Flip Mino HD Camcorder Review – World’s Smallest HD Camcorder – Big Performance, Tiny Package

July 13th, 2009
The Flip Mino HD Camcorder is a lot of camcorder for not a lot of money.

The Flip Mino HD Camcorder is a lot of camcorder for not a lot of money.

The Flip Mino HD Camcorder is pretty amazing. A full 720p HD camcorder in a small form – just 3.94” x 1.97” x 0.63” and 3.3 ounces total weight! The Flip delivers stunning HD video and high quality audio in a tiny camcorder that you can easily slip into a pocket.

Flip’s known for making no-nonsense, easy to use gear, and the Flip Mino HD Camcorder is no exception. Shooting is easy, just press the red button and line up what you want to shoot in the viewfinder. Want to play it back? Just press “Play” and watch the action on the built-in 1.5” LCD screen.

Transferring video to a computer’s a snap as well. You just flip out the Flip’s built-in USB connection and pop it into your computer. The included FlipWare software makes downloading clips, editing videos, and even uploading to Youtube incredibly easy. You can also create snapshots from your video clips.

It’s time someone made a camera for the digital age, one that doesn’t require tapes, DVDs, or annoying hard-drive access. And that camcorder is here – the Flip Mino HD Camcorder. Amazon’s having a great deal on the black version right now – just $194 (although you’ll have to add the camera to your cart to see the price).

The Flip Mino HD Camcorder comes with 4GB of memory, enough for 60 minutes of HD video footage. You also get a wrist strap, a soft carrying case, and a TV connector cable, in case you feel like watching your videos directly on your TV.

We can’t recommend the Flip Mino HD Camcorder highly enough for everyday video making. Its small size, cheap price, and ease of use make it perfect for capturing key life moments or shooting Youtube videos, and its cheap price mean you can give it as a gift to elderly parents who might be confused by a more complicated traditional camcorder (or even grads or teens). Some enterprising young filmmaker will probably release a feature film shot entirely on the Flip Mino HD Camcorder – the quality is good enough.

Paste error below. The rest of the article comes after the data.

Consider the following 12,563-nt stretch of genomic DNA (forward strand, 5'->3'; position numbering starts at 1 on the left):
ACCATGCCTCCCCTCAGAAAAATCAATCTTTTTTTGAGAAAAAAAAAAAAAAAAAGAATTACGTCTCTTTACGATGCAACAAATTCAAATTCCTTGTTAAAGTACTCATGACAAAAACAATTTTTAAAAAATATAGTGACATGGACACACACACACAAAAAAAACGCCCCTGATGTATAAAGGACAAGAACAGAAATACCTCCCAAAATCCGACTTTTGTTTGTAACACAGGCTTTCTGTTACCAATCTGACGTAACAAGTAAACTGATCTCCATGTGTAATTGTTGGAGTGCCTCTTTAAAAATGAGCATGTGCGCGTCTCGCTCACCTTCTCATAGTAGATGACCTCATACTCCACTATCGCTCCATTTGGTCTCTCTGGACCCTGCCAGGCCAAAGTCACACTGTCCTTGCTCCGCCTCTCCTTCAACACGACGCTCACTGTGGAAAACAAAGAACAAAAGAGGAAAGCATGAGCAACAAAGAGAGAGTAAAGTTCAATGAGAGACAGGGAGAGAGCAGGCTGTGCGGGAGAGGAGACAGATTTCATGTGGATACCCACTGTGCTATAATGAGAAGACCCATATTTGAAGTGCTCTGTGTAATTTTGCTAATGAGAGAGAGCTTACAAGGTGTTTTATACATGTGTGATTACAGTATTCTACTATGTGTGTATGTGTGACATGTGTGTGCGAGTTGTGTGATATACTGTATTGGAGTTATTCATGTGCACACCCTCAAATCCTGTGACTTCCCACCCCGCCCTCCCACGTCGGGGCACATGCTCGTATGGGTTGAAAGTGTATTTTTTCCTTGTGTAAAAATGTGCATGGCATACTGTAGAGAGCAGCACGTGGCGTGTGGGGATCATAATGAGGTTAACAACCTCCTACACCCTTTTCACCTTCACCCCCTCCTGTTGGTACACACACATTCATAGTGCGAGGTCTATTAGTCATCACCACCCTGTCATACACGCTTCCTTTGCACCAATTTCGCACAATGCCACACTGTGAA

The only reason the Flip Mino HD Camcorder wouldn’t be right for you is if you were using it as an event videographer or for a professional-level video camera. The lack of picture adjustability and the fact that you have to dump footage off to a computer after 60 minutes are drawbacks in those instances. But you have to remember that you’re talking about an HD video camera that fits in a pocket and costs about as much as a digital still camera.

Recommendation: By all means, buy a Flip Mino HD Camcorder.

Overall Rating: 9/10

Logitech Harmony Xbox 360 Remote Review

July 10th, 2009
The Logitech Harmony Xbox 360 Remote is a great buy for a universal remote.

The Logitech Harmony Xbox 360 Remote is a great buy for a universal remote.

If you’ve made the transition to the digital age or are just thinking about it, odds are you’ve got a lot of home theater gear — TV, DVD player, game consoles, digital cable or satellite, home theater stereo. And with that gear comes a lot of remotes. Nobody likes to scramble to find four remote controls to change from TV to a video game or DVD. That’s where a good universal remote control comes in, letting you use one control for all of your digital devices.

Harmony makes the best universal remote controls around. And the Logitech Harmony Xbox 360 Remote is no exception. Coming in a spiffy white that matches the sleek décor of the 360 console, the Logitech Harmony Xbox 360 Remote allows you to program the remote via a USB hookup to your computer. A setup wizard lets you select which devices and brands you have, making configuring your multiple devices a snap. The old days of entering codes and pointing your remotes at the universal remote while pressing buttons are over.